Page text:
The year 1916 was very kind to the Indian subcontinent. Notwithstanding the fact that the third year of the First World War was raging on, three distinguished personalities from the fields of art, critical prose and literature were born: the great painter and innovator of abstract art, Shakir Ali; one of the region’s greatest short-story writers and poets, Ahmad Nadeem Qasmi; and Sibte Hasan, Pakistan’s own Gramsci and gadfly.
In an article published in The Guardian this past June and much circulated on the social media, Sarfraz Manzoor credited the eminent Pakistani writer, Saadat Hasan Manto, with predicting the rise of Islamic fundamentalism in Pakistan and being prophetic about the direction of Pakistan-US relations.
Manto didn’t live long in the independent Pakistan, but it was public intellectuals like Sibte Hasan who educated generations of enlightened, secular-minded, progressive Pakistanis and, thus, prepared them for the long dark nights of military dictatorship and the rise of fundamentalism and obscurantism.
Sibte Hasan was born in 1916 in a village called Ambari in Azamgarh District of Uttar Pradesh. He came from a crusty zamindar family which boasted of traditions of intense loyalty to the British as well as outright rebellion to them, in the 1857 War of Independence. He describes the influence of rationalist scholar Niaz Fatehpuri while still a schoolboy in the following words:
“During (my) school education, the favours of Allama Niaz Fatehpuri upon me, I cannot ever forget. In the seventh class, for the first time, I read Niaz Fatehpuri sahib’s magazine Nigar, after which I brought and read his books. Reading Niaz Fatehpuri’s writings radicalised my thought, the ability to think with my own mind away from blind following. I learnt this from Allama Niaz Fatehpuri that whatever appears to be correct, accept it, whatever appears incorrect, reject it. It is because of his writings that I became wary of mullahism. Mullahism is a very bad thing and it has created a lot of damage.”
The young Hasan was further radicalised towards rejection of his family values, attracted to rebellion and revolution by the contradictions within his own family.
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He says, “Then I saw one or two very extreme events. Once I had gone to a relative’s place. I was returning from there in the evening that I saw a commotion at the house. There was a huge neem or guava tree outside our house. A man was tied to it and my late younger paternal uncle had a paper and he was forcibly affixing the farmer’s thumb on it and the latter was screaming. His thumb was moving because of the screaming and uncle was furiously trying to affix it to the paper by making it static. God knows what happened to my late uncle, perhaps seeing my reaction or just by seeing me he felt embarrassed and let go of the man immediately. He went away sobbing. I still remember this incident and whenever I think about it, I feel very sad. I did not have the courage to say anything to uncle but I felt very bad.”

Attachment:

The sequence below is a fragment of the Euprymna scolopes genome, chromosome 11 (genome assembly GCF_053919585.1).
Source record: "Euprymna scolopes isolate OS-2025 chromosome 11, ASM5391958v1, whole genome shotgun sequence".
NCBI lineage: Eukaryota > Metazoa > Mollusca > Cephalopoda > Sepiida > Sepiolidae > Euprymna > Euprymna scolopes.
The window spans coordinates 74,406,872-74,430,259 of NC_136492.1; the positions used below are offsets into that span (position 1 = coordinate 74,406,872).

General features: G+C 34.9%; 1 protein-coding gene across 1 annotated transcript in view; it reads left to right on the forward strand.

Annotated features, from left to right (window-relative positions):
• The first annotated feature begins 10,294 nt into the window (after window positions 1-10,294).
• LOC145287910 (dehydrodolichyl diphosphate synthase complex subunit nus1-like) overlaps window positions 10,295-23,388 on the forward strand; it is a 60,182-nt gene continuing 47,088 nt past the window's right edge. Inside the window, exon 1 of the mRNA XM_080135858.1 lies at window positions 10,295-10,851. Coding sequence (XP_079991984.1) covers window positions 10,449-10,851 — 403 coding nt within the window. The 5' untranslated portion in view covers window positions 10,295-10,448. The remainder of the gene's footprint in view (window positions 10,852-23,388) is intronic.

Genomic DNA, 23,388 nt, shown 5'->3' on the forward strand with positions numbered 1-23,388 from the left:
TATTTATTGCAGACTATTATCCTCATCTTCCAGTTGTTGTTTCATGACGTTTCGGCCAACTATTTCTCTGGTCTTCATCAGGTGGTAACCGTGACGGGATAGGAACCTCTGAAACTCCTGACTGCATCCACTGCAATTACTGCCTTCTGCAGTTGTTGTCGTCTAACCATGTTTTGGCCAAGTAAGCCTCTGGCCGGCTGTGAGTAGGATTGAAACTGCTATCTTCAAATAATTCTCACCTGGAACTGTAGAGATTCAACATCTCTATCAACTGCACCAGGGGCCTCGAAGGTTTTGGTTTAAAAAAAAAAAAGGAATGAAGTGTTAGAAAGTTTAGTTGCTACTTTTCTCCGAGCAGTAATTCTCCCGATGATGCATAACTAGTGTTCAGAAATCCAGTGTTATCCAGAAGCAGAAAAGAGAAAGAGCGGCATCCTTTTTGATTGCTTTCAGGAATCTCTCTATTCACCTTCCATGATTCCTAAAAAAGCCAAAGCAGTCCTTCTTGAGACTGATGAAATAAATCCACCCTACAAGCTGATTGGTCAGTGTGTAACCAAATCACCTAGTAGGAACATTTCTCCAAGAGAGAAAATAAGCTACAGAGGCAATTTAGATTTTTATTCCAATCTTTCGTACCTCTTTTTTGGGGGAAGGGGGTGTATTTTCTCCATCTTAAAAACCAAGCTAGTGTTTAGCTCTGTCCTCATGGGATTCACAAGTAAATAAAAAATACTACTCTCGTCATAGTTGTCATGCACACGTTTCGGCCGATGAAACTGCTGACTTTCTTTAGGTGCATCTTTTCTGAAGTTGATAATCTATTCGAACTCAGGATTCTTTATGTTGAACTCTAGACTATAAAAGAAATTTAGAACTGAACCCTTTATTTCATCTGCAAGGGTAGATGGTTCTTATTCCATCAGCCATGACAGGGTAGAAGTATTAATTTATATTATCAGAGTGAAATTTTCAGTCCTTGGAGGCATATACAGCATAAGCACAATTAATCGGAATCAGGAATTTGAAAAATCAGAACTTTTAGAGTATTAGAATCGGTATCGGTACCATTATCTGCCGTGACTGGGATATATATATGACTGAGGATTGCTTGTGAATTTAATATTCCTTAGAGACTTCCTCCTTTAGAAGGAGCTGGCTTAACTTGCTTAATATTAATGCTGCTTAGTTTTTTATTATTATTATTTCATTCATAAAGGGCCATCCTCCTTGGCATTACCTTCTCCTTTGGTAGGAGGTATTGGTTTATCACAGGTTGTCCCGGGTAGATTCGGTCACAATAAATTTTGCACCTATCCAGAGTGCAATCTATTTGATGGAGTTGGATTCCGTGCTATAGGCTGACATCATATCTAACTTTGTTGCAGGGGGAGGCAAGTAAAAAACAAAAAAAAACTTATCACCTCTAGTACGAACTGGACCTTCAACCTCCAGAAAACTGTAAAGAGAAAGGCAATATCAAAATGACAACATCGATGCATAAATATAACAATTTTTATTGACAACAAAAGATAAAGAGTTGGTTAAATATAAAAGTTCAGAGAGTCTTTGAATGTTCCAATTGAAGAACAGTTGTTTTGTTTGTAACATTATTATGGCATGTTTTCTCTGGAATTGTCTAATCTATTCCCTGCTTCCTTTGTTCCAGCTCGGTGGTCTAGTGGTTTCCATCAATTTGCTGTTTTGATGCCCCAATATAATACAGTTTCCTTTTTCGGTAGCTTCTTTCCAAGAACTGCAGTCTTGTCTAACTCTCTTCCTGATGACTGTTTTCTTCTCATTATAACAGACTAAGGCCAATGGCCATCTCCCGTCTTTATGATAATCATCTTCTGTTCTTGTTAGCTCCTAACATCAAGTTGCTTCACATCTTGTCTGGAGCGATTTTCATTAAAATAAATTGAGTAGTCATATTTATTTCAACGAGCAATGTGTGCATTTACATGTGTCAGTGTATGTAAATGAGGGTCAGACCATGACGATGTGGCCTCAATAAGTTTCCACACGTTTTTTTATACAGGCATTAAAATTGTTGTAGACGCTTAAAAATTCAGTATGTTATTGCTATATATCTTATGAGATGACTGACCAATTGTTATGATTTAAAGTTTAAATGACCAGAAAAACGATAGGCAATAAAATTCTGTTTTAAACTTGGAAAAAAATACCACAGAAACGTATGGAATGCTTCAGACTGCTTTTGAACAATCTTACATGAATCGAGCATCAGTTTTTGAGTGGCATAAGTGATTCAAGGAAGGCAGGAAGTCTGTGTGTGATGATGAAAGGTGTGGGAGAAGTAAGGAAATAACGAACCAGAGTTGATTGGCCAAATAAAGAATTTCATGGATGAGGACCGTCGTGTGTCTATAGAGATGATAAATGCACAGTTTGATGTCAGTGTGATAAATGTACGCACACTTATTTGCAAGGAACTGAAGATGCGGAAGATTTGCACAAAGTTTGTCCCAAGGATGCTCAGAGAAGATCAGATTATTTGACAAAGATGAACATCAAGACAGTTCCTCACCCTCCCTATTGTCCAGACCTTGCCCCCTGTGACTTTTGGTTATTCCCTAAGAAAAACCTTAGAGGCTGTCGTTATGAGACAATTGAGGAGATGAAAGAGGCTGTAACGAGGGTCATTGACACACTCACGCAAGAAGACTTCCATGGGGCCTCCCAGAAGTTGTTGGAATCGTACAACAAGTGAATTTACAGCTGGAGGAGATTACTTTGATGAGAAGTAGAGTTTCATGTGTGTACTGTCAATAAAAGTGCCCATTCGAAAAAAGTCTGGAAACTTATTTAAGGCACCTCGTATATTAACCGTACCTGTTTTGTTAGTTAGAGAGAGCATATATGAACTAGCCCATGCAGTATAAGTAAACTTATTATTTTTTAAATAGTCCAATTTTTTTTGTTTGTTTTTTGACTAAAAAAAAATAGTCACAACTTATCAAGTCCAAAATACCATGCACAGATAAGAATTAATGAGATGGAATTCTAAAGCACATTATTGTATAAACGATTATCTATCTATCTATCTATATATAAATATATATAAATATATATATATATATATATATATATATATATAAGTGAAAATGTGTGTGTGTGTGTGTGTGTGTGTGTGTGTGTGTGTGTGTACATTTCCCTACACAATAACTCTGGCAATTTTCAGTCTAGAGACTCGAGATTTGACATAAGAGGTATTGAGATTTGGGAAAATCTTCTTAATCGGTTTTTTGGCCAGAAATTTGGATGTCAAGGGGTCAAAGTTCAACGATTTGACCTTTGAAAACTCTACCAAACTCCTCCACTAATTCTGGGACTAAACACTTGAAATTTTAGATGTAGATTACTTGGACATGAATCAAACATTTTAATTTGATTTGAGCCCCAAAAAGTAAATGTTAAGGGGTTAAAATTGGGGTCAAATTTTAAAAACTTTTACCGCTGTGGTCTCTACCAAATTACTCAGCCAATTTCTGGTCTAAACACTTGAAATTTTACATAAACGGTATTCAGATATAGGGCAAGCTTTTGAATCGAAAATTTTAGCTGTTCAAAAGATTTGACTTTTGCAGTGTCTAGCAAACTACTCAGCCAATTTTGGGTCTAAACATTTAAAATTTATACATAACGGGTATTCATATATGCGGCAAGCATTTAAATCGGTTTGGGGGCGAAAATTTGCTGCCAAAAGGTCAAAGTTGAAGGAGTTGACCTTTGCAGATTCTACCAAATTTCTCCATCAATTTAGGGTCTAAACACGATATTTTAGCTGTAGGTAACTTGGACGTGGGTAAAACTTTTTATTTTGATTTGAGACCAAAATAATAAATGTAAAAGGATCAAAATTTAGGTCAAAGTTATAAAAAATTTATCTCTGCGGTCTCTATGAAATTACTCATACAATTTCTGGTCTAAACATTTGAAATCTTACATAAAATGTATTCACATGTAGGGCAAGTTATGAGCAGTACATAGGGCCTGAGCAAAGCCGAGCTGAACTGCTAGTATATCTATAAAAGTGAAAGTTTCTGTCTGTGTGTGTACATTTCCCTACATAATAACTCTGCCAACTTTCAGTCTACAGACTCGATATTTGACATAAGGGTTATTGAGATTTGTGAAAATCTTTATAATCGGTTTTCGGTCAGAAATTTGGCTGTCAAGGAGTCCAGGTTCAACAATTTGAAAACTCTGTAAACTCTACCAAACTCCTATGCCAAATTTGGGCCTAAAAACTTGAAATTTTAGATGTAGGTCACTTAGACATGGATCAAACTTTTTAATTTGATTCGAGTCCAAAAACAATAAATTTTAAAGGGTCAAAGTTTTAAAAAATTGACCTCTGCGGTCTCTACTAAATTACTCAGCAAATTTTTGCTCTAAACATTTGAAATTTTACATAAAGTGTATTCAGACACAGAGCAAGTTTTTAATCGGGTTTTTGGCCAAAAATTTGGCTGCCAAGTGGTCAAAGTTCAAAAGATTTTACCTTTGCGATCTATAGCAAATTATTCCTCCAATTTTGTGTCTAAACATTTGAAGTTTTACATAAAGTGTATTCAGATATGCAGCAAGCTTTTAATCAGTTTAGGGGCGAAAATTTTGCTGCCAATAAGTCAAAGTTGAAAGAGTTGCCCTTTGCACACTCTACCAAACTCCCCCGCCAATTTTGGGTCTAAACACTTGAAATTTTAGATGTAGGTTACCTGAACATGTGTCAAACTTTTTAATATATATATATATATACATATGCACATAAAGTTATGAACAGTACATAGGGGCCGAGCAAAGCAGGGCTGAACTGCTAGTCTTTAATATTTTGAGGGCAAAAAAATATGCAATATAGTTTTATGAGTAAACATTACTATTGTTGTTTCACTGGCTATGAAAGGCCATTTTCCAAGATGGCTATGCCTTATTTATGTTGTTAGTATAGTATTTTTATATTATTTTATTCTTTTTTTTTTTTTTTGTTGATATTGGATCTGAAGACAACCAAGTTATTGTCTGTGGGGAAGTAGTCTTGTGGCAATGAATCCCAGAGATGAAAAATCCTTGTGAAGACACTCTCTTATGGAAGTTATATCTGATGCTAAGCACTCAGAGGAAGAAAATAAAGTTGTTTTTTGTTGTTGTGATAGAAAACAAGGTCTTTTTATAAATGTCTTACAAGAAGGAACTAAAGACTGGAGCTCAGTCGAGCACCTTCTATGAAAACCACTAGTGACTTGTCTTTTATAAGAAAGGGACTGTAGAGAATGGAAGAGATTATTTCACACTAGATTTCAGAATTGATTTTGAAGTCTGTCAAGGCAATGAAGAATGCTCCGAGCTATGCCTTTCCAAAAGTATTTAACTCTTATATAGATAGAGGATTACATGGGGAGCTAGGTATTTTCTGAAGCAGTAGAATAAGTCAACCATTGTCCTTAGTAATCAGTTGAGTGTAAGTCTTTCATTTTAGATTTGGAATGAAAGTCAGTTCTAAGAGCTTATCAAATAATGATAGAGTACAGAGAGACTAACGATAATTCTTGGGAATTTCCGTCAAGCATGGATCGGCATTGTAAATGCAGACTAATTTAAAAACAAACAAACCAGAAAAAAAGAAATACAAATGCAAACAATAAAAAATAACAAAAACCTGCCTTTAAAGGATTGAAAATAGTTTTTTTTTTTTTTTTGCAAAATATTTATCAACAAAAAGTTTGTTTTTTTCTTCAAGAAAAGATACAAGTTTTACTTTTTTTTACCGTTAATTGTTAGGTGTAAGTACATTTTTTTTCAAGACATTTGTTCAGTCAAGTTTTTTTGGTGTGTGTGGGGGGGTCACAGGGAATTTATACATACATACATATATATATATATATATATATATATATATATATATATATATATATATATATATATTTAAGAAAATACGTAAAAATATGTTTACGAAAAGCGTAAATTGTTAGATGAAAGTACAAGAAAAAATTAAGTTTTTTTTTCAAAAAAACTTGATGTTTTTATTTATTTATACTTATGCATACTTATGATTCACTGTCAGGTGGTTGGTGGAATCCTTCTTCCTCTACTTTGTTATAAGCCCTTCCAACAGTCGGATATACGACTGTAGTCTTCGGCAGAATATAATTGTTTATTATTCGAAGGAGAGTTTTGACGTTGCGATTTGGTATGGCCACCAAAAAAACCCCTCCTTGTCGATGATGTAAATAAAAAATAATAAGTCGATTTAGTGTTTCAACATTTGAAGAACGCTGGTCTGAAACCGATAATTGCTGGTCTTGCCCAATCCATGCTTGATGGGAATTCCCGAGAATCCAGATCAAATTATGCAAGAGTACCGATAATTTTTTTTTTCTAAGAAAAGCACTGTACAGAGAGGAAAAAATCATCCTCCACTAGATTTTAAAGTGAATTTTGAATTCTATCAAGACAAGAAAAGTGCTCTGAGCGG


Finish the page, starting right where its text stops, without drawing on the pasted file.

After doing B.A. from Allahabad University, Hasan went to Aligarh Muslim University where he studied law. This was again a formative period in his life because here he came into contact with the Communist Party of India (CPI) and became a communist after reading the work of Dr K. M. Ashraf, a distinguished historian very close to the CPI.
This period in young Hasan’s life is immortalised in eminent Progressive writer, journalist and film director Khwaja Ahmad Abbas’s autobiographical novel Inqilab, in which the protagonist Anwar, an Aligarhian like Abbas meets a comrade ‘Subhanovsky’ who lectures the former on the finer points of libido, and inhibitions, as well as terms like dialectics, bourgeois, proletarian, Oedipus complex and fixations. There is no doubt that comrade Subhanovsky is modeled on Sibte Hasan.
From Aligarh, Sibte started a distinguished journalistic and literary career, mentored by two towering personalities of the Urdu firmament, Qazi Abdul Ghaffar, famed for his satirical Laila kay Khutoot; and Maulvi Abdul Haq, celebrated to this day as Baba-e-Urdu.
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This intellectual journey is lovingly and delightfully recorded in Sibte Hasan’s memoirs Shehr-e-Nigaraan, the title referring to Hyderabad Deccan, in his own words, “where my consciousness became aware of the beauty of life and where I learnt to love human beings”. It is also an unforgettable record of Sibte Hasan’s days spent in the company of remarkable comrades and contemporaries like the leading Progressive poets Makhdoom Mohiuddin and Ali Sardar Jafri, and an accurate picture of the crumbling milieu of the feudal, oppressive Asif Jah dynasty.
The heady, creative days of Hyderabad Deccan were interrupted in 1946, just on the cusp of the partition of India, to go to the United States, where Sibte Hasan completed his M.A. in Political Science from Columbia University in New York. The Cold War had just begun and Sibte Hasan too became a victim of the McCarthyite witch-hunts as a result of which he was first arrested, and then deported.
He arrived in Lahore in 1948 and started work with the newly-minted Communist Party of Pakistan (CPP) together with his comrades Sajjad Zaheer, Faiz Ahmad Faiz and Ashfaq Beg. However, the CPP was later banned on a trumped-up charge of attempting to overthrow the Liaquat Ali Khan government.
Sibte Hasan was arrested along with scores of comrades in 1951 in the Rawalpindi Conspiracy Case and remained in jail until 1955. After Pakistan’s first military coup in 1958, led by General Ayub Khan, he was again arrested. Thus, the comparison to the famed Italian Marxist thinker, Antonio Gramsci, is not accidental; however unlike Gramsci, Sibte Hasan’s internment mercifully proved temporary and he went on to research and write his seminal works.